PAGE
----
First, and always speaking for myself, one has to take into account the role of vanity. Vanity for doing something not many others do. Vanity for potentially succeeding into something not many people do. Vanity, because if we do succeed, then our names will be known and fans will flock to us. Yeah, I know that’s almost never the case for writers, but before reality strikes, while we’re still wet behind the ears, such thoughts are too familiar. C’mon, admit it, fellow writers. I don’t know if the word indulge is the right one, but we do like the idea. We like the idea of talking to someone and telling them that we’re writers, so we can hear, “really?! A writer?! Wow!” It’s like writers are a bunch of mythical creatures that populate local folk tales and all of the sudden, boom! One stands right before people’s eyes. Everyone knows writers exist… somewhere, but people don’t often encounter them. I think we like that feeling. It plays well with vanity, don’t you think? So that’s one way to do things.

Then there’s this mindset: what’s the worst thing that can happen if I get rejected? I think this is a healthy way of seeing things, because once we understand this, once we accept this as reality, then we know that the worst thing to happen will be to receive a form rejection letter. I think the world will keep on existing, the Earth will keep on spinning, and people’s everyday lives will carry on regardless of the rejection. Rejection letters carry a weight, but they’re not that powerful to mess with someone’s life. So, basically, we just take the plunge. It’s a leap of faith. And we have faith to ourselves. It may sound that there’s something missing, some secret I haven’t told you, but the truth is we just do it. That’s another way.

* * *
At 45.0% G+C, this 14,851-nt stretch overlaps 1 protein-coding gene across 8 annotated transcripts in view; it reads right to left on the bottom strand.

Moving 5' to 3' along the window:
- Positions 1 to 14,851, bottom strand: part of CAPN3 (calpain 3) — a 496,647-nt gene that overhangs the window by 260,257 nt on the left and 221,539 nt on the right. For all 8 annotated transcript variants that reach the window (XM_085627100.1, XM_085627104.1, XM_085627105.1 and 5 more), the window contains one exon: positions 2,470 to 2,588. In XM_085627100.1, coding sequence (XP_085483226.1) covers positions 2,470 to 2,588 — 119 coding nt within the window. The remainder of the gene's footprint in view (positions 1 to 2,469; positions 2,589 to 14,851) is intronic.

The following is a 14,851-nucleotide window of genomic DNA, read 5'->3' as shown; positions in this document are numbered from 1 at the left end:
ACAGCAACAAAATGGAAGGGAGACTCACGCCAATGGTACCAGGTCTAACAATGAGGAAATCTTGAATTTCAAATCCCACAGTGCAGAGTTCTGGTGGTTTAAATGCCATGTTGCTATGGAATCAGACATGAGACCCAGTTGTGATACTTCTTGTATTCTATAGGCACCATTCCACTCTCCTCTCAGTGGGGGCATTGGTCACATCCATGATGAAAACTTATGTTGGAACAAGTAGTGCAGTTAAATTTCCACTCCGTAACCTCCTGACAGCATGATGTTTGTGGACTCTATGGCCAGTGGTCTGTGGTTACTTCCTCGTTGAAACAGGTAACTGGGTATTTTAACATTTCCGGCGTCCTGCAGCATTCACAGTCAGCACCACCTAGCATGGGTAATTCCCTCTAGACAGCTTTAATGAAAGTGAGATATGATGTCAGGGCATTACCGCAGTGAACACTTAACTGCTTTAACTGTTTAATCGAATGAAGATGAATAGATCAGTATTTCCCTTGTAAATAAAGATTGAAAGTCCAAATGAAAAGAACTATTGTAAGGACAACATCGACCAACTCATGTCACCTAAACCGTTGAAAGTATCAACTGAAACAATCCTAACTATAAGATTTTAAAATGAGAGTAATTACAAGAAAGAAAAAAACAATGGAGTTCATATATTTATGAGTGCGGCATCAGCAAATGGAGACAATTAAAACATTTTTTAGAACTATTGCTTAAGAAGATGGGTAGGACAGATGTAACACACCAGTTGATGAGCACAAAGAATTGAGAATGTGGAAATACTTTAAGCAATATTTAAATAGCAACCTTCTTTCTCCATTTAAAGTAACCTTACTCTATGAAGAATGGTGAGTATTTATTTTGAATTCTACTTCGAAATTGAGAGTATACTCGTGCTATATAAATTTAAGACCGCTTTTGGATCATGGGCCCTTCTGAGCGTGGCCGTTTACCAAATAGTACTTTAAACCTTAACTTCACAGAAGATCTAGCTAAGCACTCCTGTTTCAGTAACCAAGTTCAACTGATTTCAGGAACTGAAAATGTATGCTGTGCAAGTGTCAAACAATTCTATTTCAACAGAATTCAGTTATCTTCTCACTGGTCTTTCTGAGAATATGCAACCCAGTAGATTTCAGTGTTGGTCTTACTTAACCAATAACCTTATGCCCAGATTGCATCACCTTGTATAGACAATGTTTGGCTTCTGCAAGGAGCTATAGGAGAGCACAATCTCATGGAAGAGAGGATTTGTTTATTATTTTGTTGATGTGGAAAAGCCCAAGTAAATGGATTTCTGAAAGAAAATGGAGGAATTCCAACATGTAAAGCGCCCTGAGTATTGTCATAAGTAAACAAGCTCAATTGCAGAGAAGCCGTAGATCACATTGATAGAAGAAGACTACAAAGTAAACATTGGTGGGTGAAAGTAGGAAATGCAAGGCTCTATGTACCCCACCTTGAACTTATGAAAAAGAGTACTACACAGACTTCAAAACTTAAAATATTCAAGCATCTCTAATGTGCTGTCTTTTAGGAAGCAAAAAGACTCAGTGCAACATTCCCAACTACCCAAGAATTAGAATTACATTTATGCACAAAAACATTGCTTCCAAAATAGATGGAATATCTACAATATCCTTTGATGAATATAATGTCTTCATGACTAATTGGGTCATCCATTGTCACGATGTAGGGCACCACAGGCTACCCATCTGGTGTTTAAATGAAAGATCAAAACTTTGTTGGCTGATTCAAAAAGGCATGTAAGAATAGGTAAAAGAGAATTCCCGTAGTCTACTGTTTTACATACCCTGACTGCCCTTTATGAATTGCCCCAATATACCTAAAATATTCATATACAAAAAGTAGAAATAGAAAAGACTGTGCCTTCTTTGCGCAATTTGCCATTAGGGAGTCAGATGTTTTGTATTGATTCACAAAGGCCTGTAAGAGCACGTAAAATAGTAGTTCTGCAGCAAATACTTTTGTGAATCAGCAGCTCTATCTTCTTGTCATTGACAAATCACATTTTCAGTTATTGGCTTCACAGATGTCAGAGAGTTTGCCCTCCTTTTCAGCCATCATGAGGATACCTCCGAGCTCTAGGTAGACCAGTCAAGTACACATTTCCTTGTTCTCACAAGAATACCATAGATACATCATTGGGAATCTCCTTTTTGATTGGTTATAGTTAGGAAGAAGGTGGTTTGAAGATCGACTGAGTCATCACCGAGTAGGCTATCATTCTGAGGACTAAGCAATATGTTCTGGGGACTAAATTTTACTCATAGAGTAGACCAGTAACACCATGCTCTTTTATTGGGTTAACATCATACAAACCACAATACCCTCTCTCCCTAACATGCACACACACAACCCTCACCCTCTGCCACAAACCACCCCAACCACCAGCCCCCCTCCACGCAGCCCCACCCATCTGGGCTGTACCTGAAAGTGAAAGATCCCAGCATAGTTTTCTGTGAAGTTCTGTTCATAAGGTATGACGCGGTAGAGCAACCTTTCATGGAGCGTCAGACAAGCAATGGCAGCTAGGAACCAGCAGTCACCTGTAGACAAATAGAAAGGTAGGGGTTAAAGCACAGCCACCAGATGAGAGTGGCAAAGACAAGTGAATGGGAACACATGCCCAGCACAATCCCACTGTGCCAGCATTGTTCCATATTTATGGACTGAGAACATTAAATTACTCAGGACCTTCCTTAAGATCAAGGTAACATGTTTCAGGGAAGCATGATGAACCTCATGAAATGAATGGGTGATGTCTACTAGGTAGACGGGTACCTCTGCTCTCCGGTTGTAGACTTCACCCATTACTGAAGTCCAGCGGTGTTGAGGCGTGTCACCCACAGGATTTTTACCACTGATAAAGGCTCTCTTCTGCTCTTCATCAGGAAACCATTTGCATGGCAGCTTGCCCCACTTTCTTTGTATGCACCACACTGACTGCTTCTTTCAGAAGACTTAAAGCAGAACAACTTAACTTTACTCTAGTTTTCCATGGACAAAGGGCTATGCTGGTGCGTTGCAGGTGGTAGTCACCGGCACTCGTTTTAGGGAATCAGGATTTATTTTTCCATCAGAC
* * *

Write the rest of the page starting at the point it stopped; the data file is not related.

Then there are those who firmly believe that only good things can come from rejections: we can improve (very important) and we can develop a tougher skin for such things (equally important). All one has to do, is send their work for the first time. You’ll probably say, “easier said than done.” You’re right. But if you take for granted that when you first start out you’ll get rejected, if get into that mindset (I know it comes natural to me since I’m a pessimist), then sending a query to a magazine or an agent or a publisher simply becomes a formality like any other we go through in our daily lives. Have you never had to ask for something in your workplace only to get rejected? When you hear or read the word NO, don’t you carry on with your task at hand, your daily lives? Does it diminish you, as a person, in any way? Most likely not. How’s querying for a story any different? If you had asked your supervisor/co-worker in a different way, if you had pushed your proposal differently, would that have helped? If yes, wouldn’t you try again? And again? Isn’t that the same thing for a writer? That’s a third way of

Keep in mind that it only takes one person to say yes to your work. Just one. One person to believe in you. It might as well be you. You’re a good start 😉

Lastly, the way I see it, for writers, only three things are certain in life: death, taxes, and rejection. Once we accept that, how much can a little rejection affect us? How much should it affect us? At the end of the day, if you want to avoid getting rejected, improve your craft. Make it stellar! The means are within your grasp, folks! There’s not much we can do about death and taxes, but we can certainly battle our fear for rejection. In fact, it may very well be the only one of the three that is not able to control us. Fear of rejection is not as strong as we often make it to be.

Writing Prompt 55

“Oh, for the love of Holy Morhan, will you please stop thinking that there’s always something wrong?”
Jonas stuck his hands in his pockets, kicked a pebble, and lowered his head. “Something is wrong, though,” he muttered under his breath.
Pela rolled her eyes, sighed, and slapped her hands on her thighs. “You’re impossible. You know for once, just once, I’d like to hear something positive from you.”
They reached the edge of the forest at the top of the hill. Jonas stopped.
“Were your parents really cruel?” Pela asked and carried on walking on her own down the path. “Was it a hex one of the enchanters put on you, huh?”
“Pela?”
“Did you pee on one as an infant?” Pela continued without paying attention to her surroundings.
“Pela?” Jonas insisted, still frozen in place.
“Did you accidentally fall into one of their cauldrons perhaps?”
“Pela!”
“What?” She stopped and looked around her for Jonas. “What are you doing back there?”
Jonas jerked his chin at the hanging-upside-down citadel. “Is that wrong enough for you?”